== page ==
Netanyahu's fallacious speech amounts to a call to war on Iran, but that will be 'no picnic'
In his blatantly arrogant speech at the United Nations General Assembly on Thursday, the Israeli prime minister, Benjamin Netanyahu, lectured about morals, justice and human rights, and called on the international community to rescue the Jews from Iran and its alleged nuclear weaponry. But no one was impressed by the lying lecturer, commented Abdel Bari Atwan in the pan-Arab newspaper Al Quds Al Arabi.
"No one was impressed by his crude graphic … depicting Iran's nuclear bomb, on which he drew red lines," the writer noted.
"For Mr Netanyahu, extremism is equivalent to Islamic extremism, and civilisation is peculiar to the Jews and Israelis."
Mr Netanyahu, who professes to care about peace and security in the region, glossed over the Palestinian cause. The only mention of it was made when he dismissed Palestinian president Mahmoud Abbas's "weak and pathetic" address as libellous.
"Mr Netanyahu's statement ... is a call - or, at best, a prelude - to war," the writer said. "He declared diplomacy and economic sanctions pointless and explicitly compared Iran's nuclear threat to Israel, Europe and the world to the Nazi threat."
The writer added: "We do not need Mr Netanyahu or anyone else to lecture us and the entire world on the danger of Iran's nuclear programme, because the real, not hypothetical, danger that is threatening us is the Israeli nuclear warheads".
During Israel's history, its state terrorism that has caused suffering to Palestinians, and it was Israel's unconventional weapons that burnt Palestinian children in the Gaza Strip, he said.
"Mr Netanyahu's commodity is fake, his arguments fabricated, and we have not seen any implementation in the Middle East of the principles of liberty, modernity and human rights which he said the Jewish people have offered to humanity," the writer observed.
Iran insists to this moment that its programme is for peaceful purposes, but "what is wrong if it turns into military purposes when Israel has already nuclear weapons, and so do other countries such as India, Pakistan, Russia and China"?
The common argument against Iran and Arab countries possessing nuclear weapons is the fear that dictatorial regimes might use them, while only democracies should. However, the US was a democracy when it dropped two atom bombs on Japan, although the latter had already admitted defeat, he noted.
He said Egypt was now a democracy, so "why can Egypt not possess nuclear weaponry as per the US and Israeli specifications"?
Such threats will not intimidate Iran. The US tried aggression on Iraq and Afghanistan and it ended in failure, the writer noted.
"Netanyahu is playing with fire, and fire will not only burn his fingers but all his body, because a war on Iran will be no picnic."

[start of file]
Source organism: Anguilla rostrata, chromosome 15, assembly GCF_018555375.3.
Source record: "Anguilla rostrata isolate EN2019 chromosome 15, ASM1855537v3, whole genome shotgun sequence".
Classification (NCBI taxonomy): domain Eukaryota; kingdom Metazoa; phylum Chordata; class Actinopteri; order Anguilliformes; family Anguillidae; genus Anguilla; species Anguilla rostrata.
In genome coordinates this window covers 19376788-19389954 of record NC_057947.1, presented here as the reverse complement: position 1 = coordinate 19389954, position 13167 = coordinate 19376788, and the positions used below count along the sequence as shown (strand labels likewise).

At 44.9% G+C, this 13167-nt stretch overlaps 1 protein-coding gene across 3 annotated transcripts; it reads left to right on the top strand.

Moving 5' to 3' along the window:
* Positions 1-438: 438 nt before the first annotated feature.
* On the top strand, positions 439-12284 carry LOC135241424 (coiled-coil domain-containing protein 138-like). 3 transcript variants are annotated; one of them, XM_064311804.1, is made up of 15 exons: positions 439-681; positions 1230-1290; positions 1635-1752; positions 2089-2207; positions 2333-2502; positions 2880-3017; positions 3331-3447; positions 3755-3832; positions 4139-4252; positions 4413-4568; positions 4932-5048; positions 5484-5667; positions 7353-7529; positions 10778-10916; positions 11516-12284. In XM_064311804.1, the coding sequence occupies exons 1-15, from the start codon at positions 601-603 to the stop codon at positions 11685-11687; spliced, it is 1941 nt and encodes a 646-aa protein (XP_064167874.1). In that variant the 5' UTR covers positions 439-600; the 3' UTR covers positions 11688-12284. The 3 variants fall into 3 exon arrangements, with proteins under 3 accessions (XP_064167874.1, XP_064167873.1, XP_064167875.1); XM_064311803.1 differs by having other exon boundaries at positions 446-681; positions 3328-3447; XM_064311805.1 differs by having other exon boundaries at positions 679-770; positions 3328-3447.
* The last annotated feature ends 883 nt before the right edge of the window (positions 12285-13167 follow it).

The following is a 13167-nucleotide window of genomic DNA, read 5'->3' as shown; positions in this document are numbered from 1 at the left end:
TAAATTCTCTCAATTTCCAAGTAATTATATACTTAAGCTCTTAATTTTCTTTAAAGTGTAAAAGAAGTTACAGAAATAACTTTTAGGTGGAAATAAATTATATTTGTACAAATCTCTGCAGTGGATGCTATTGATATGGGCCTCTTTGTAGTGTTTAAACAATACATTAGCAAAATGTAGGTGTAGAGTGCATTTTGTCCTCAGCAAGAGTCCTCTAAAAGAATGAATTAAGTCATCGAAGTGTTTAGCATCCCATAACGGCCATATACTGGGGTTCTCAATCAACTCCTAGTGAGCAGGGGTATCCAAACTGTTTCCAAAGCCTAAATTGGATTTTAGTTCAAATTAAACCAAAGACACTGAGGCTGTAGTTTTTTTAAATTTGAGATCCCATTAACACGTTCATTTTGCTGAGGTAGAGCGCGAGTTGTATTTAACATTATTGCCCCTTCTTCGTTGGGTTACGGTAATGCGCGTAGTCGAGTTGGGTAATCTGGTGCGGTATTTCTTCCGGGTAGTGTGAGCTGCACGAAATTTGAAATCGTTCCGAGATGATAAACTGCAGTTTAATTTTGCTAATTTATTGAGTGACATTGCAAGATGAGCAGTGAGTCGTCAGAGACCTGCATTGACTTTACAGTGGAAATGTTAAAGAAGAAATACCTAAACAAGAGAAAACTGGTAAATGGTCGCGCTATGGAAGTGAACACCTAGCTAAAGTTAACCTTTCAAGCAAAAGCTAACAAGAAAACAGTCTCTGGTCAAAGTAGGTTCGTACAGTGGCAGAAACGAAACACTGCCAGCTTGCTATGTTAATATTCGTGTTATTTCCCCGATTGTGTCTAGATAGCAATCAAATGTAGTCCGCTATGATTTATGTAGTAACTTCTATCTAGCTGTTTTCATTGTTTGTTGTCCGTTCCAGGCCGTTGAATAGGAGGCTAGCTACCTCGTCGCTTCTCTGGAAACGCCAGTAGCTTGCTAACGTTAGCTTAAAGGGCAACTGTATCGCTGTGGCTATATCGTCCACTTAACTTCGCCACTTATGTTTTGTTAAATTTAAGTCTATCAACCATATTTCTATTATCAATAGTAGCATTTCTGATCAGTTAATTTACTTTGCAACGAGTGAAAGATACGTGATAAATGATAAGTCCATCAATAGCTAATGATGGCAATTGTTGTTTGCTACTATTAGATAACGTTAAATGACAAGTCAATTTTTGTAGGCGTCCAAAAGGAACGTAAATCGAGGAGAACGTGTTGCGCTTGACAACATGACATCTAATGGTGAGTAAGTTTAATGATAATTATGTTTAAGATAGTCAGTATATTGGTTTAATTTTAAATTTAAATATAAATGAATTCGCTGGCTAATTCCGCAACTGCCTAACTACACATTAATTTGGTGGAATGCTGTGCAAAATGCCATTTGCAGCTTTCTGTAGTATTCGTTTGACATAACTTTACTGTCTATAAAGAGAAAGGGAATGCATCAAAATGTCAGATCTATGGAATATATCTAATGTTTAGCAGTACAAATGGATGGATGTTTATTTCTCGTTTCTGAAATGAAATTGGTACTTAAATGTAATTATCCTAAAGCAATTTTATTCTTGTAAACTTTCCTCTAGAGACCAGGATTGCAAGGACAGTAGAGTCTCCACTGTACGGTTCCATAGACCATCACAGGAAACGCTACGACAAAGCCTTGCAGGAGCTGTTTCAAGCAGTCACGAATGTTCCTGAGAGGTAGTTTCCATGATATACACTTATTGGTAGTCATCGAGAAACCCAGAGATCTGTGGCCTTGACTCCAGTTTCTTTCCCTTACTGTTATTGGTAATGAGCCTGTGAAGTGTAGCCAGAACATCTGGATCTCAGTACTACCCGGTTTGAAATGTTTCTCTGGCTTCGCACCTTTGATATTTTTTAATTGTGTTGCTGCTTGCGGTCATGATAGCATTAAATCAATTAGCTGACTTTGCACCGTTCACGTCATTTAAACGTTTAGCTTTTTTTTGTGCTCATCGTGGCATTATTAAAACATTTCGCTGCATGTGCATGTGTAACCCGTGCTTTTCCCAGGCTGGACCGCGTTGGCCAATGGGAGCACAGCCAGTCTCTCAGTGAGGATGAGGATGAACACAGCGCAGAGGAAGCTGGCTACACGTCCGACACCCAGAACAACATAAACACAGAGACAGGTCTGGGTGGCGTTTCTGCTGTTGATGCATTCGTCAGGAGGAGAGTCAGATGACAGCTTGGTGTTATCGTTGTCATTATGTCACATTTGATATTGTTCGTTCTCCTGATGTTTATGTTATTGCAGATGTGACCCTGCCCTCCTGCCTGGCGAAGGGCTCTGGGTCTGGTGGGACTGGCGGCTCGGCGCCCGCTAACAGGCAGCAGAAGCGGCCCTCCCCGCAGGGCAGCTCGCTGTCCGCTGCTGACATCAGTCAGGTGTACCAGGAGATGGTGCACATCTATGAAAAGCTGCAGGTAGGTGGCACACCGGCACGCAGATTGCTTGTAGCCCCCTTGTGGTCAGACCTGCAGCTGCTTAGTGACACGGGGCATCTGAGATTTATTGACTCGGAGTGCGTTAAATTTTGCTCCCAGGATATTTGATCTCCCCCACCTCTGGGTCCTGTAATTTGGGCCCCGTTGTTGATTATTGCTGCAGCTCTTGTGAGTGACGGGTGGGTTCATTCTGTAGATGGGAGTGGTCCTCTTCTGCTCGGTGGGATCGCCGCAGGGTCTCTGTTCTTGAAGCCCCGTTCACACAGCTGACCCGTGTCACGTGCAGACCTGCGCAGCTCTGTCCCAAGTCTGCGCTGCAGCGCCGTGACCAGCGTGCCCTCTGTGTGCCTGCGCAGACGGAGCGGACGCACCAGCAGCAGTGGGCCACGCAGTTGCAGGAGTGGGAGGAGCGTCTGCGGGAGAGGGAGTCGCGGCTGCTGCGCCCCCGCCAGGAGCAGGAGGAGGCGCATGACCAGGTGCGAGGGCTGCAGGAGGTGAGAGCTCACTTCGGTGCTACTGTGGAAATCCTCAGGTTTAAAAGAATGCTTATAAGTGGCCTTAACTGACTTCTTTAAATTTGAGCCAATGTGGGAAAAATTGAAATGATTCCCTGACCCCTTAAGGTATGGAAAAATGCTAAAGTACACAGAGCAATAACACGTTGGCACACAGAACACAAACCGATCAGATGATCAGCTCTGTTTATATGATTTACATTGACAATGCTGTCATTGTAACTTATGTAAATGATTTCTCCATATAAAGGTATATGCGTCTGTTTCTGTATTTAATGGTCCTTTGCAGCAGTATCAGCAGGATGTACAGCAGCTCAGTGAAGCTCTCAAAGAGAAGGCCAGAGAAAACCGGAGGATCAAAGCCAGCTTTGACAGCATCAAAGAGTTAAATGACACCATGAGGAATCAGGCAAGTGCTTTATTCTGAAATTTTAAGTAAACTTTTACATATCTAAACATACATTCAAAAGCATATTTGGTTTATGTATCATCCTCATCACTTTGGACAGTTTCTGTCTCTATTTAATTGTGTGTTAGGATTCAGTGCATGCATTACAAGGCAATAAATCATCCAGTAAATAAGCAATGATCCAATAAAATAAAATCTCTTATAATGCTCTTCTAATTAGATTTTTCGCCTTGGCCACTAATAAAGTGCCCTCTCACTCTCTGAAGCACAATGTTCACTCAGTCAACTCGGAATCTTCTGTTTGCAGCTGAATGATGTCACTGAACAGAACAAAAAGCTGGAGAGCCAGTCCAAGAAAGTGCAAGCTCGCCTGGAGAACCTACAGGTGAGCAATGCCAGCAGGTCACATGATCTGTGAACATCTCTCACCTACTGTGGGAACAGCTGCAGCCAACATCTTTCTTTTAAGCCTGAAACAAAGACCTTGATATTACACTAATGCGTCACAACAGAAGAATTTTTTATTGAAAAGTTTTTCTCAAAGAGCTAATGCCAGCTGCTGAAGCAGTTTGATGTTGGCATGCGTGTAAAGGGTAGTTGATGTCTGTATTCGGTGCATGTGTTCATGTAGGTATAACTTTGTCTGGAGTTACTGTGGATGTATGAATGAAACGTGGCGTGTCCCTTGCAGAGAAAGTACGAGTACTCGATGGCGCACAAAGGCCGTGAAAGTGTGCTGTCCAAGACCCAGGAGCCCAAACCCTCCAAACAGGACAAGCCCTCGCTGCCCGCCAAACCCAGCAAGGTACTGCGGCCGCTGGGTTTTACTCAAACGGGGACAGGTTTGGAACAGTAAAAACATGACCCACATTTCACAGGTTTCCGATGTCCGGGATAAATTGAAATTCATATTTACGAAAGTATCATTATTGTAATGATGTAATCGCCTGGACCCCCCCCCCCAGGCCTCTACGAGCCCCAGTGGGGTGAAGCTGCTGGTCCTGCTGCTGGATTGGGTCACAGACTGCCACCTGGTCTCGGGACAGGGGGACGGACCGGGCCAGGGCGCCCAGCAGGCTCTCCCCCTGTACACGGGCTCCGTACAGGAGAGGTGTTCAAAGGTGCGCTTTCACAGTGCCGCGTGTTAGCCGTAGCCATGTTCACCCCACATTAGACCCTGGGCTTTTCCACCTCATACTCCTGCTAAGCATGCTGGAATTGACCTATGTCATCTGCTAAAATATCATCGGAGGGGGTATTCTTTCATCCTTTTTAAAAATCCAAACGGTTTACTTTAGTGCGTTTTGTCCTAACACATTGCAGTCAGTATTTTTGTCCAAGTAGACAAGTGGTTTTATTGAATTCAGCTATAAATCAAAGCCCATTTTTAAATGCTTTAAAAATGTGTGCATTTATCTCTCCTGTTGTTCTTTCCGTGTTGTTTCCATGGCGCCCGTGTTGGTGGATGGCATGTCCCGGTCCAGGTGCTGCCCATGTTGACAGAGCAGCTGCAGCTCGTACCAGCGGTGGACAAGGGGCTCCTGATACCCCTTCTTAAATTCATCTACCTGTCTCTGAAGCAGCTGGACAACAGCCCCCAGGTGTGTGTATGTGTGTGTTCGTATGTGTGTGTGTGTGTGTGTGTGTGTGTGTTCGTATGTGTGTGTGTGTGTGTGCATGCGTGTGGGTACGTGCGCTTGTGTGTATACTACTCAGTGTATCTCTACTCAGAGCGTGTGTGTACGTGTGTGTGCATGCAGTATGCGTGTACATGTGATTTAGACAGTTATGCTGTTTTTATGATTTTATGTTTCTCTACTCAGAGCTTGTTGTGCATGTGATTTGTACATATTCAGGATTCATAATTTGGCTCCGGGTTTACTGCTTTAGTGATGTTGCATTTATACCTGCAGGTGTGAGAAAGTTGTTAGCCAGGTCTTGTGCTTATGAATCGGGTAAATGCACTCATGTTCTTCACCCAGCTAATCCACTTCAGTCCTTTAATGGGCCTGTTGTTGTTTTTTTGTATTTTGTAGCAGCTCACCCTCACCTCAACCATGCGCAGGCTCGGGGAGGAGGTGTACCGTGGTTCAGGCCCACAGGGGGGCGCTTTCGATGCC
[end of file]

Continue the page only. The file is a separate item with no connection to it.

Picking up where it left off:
Sudan-South Sudan deal could be historic
The leaders of Sudan and South Sudan did well to sign a deal that could be the building block of a reconciliation process and normalisation of relations, noted the UAE-based paper Al Bayan in an editorial.
"This limited agreement between the two parties could restore trust, almost lost for good during clashes in Abyei and other border areas," the editorial said.
Experience has shown that the opening of a new front will benefit neither party, and "the oil wealth, a main cause of the crisis, will avail none except the flames of war that will leave nothing undevoured".
To be sure, South Sudan is in need of large amounts of money to achieve development and establish the infrastructure for an embryonic state.
Meanwhile, Sudan "should take some rest from all the opened fronts and unhealed wounds", the editorial observed.
Peace and dialogue remain the optimal solutions. Escalation and taking up arms can only breed more woes, and loss of life and resources that are crucial to achieve progress.
An organic relationship between the two states in regard to oil is practically inevitable: the south's oil pipeline passes through the north, and seeking a third party would not be practical.
No doubt, many citizens from both states look forward to friendly ties, and this deal, with good intentions, could be a historic one.
A love for the winter despite its damage
"My feelings of safety and comfort for the summer do not negate my intense love for the winter despite its emotional damage on me, wrote Omar Taher in the Cairo-based daily Al Tahrir.
"As a rule, we love the things that hurt us … we love the winter, staying up late, smoking, the other sex, solitude and writing," he said.
"I love the winter despite my weak immunity … I love it despite its treacherous sun, the absence of which closes all the pores of the soul. I love it despite its winds that cut TV transmission for days, despite the arduous walk from the warm shower to the room, and despite its long, solitude-laden night," he noted.
The writer said he loves the winter's accessories - the boots, the wool socks and the mufflers - and also the sight of people in the rain, the sight of people wearing woollen gloves, which are reminiscent of school days. But, he added: "I hate the mud I take home at the end of the day."
"I feel safe in the summer, but I cannot deny my affection for the winter. I love it so much that I prematurely wear heavier clothing."
"I love the winter so much that I listen exclusively to Fairuz's songs … and nostalgically scent its breeze in the balcony at night," the writer concluded
* Digest compiled by Abdelhafid Ezzouitni